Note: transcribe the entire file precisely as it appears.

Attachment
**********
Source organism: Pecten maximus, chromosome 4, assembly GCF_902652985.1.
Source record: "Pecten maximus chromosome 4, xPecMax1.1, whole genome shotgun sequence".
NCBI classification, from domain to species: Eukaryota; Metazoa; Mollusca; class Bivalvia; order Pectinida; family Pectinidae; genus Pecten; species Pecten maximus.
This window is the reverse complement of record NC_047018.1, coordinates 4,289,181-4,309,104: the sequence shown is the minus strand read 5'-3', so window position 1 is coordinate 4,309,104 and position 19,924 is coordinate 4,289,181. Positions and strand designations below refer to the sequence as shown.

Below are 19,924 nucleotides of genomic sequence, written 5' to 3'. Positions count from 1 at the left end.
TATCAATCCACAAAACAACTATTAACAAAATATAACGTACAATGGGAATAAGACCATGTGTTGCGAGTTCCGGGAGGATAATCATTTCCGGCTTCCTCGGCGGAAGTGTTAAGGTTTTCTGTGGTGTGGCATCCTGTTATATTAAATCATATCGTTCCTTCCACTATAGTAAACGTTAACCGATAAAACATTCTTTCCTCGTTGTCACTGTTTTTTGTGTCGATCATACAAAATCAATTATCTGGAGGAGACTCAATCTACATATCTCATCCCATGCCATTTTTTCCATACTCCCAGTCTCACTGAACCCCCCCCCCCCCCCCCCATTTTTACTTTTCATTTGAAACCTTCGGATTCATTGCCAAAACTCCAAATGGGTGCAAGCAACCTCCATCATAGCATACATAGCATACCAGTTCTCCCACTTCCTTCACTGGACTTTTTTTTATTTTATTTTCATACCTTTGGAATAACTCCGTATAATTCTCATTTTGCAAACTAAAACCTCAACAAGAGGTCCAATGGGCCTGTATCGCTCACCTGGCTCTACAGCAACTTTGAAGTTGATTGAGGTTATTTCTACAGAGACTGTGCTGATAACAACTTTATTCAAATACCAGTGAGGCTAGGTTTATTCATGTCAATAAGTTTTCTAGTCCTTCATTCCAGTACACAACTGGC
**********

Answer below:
Source organism: Pecten maximus, chromosome 4, assembly GCF_902652985.1.
Source record: "Pecten maximus chromosome 4, xPecMax1.1, whole genome shotgun sequence".
NCBI classification, from domain to species: Eukaryota; Metazoa; Mollusca; class Bivalvia; order Pectinida; family Pectinidae; genus Pecten; species Pecten maximus.
This window is the reverse complement of record NC_047018.1, coordinates 4,289,181-4,309,104: the sequence shown is the minus strand read 5'-3', so window position 1 is coordinate 4,309,104 and position 19,924 is coordinate 4,289,181. Positions and strand designations below refer to the sequence as shown.

Below are 19,924 nucleotides of genomic sequence, written 5' to 3'. Positions count from 1 at the left end.
TATCAATCCACAAAACAACTATTAACAAAATATAACGTACAATGGGAATAAGACCATGTGTTGCGAGTTCCGGGAGGATAATCATTTCCGGCTTCCTCGGCGGAAGTGTTAAGGTTTTCTGTGGTGTGGCATCCTGTTATATTAAATCATATCGTTCCTTCCACTATAGTAAACGTTAACCGATAAAACATTCTTTCCTCGTTGTCACTGTTTTTTGTGTCGATCATACAAAATCAATTATCTGGAGGAGACTCAATCTACATATCTCATCCCATGCCATTTTTTCCATACTCCCAGTCTCACTGAACCCCCCCCCCCCCCCCCCATTTTTACTTTTCATTTGAAACCTTCGGATTCATTGCCAAAACTCCAAATGGGTGCAAGCAACCTCCATCATAGCATACATAGCATACCAGTTCTCCCACTTCCTTCACTGGACTTTTTTTTATTTTATTTTCATACCTTTGGAATAACTCCGTATAATTCTCATTTTGCAAACTAAAACCTCAACAAGAGGTCCAATGGGCCTGTATCGCTCACCTGGCTCTACAGCAACTTTGAAGTTGATTGAGGTTATTTCTACAGAGACTGTGCTGATAACAACTTTATTCAAATACCAGTGAGGCTAGGTTTATTCATGTCAATAAGTTTTCTAGTCCTTCATTCCAGTACACAACTGGC